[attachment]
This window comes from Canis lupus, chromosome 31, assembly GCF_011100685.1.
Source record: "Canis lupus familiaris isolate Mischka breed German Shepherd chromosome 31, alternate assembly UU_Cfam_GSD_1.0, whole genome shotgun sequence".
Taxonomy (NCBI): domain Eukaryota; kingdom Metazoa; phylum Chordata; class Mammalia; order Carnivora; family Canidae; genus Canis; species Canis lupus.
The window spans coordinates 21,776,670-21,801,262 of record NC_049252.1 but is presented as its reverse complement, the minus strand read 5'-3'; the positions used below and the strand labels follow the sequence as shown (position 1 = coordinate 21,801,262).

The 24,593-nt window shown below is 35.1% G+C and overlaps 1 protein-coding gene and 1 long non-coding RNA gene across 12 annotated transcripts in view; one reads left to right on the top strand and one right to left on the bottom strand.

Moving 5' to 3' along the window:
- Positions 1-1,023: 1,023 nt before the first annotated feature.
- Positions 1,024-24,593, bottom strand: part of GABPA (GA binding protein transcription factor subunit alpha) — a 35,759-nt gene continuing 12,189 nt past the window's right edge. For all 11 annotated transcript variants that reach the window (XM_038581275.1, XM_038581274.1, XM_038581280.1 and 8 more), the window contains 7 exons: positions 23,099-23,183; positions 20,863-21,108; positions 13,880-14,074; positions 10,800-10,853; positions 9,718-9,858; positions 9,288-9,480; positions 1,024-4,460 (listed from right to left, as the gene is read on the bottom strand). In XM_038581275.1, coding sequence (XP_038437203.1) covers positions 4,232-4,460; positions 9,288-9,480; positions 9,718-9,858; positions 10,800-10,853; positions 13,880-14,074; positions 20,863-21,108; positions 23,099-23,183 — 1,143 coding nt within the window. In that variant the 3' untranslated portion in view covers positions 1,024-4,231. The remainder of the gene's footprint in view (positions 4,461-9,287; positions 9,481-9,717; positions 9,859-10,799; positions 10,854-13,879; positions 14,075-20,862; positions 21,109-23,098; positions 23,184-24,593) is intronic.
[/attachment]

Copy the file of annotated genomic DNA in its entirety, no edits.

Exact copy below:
This window comes from Canis lupus, chromosome 31, assembly GCF_011100685.1.
Source record: "Canis lupus familiaris isolate Mischka breed German Shepherd chromosome 31, alternate assembly UU_Cfam_GSD_1.0, whole genome shotgun sequence".
Taxonomy (NCBI): domain Eukaryota; kingdom Metazoa; phylum Chordata; class Mammalia; order Carnivora; family Canidae; genus Canis; species Canis lupus.
The window spans coordinates 21,776,670-21,801,262 of record NC_049252.1 but is presented as its reverse complement, the minus strand read 5'-3'; the positions used below and the strand labels follow the sequence as shown (position 1 = coordinate 21,801,262).

The 24,593-nt window shown below is 35.1% G+C and overlaps 1 protein-coding gene and 1 long non-coding RNA gene across 12 annotated transcripts in view; one reads left to right on the top strand and one right to left on the bottom strand.

Moving 5' to 3' along the window:
- Positions 1-1,023: 1,023 nt before the first annotated feature.
- Positions 1,024-24,593, bottom strand: part of GABPA (GA binding protein transcription factor subunit alpha) — a 35,759-nt gene continuing 12,189 nt past the window's right edge. For all 11 annotated transcript variants that reach the window (XM_038581275.1, XM_038581274.1, XM_038581280.1 and 8 more), the window contains 7 exons: positions 23,099-23,183; positions 20,863-21,108; positions 13,880-14,074; positions 10,800-10,853; positions 9,718-9,858; positions 9,288-9,480; positions 1,024-4,460 (listed from right to left, as the gene is read on the bottom strand). In XM_038581275.1, coding sequence (XP_038437203.1) covers positions 4,232-4,460; positions 9,288-9,480; positions 9,718-9,858; positions 10,800-10,853; positions 13,880-14,074; positions 20,863-21,108; positions 23,099-23,183 — 1,143 coding nt within the window. In that variant the 3' untranslated portion in view covers positions 1,024-4,231. The remainder of the gene's footprint in view (positions 4,461-9,287; positions 9,481-9,717; positions 9,859-10,799; positions 10,854-13,879; positions 14,075-20,862; positions 21,109-23,098; positions 23,184-24,593) is intronic.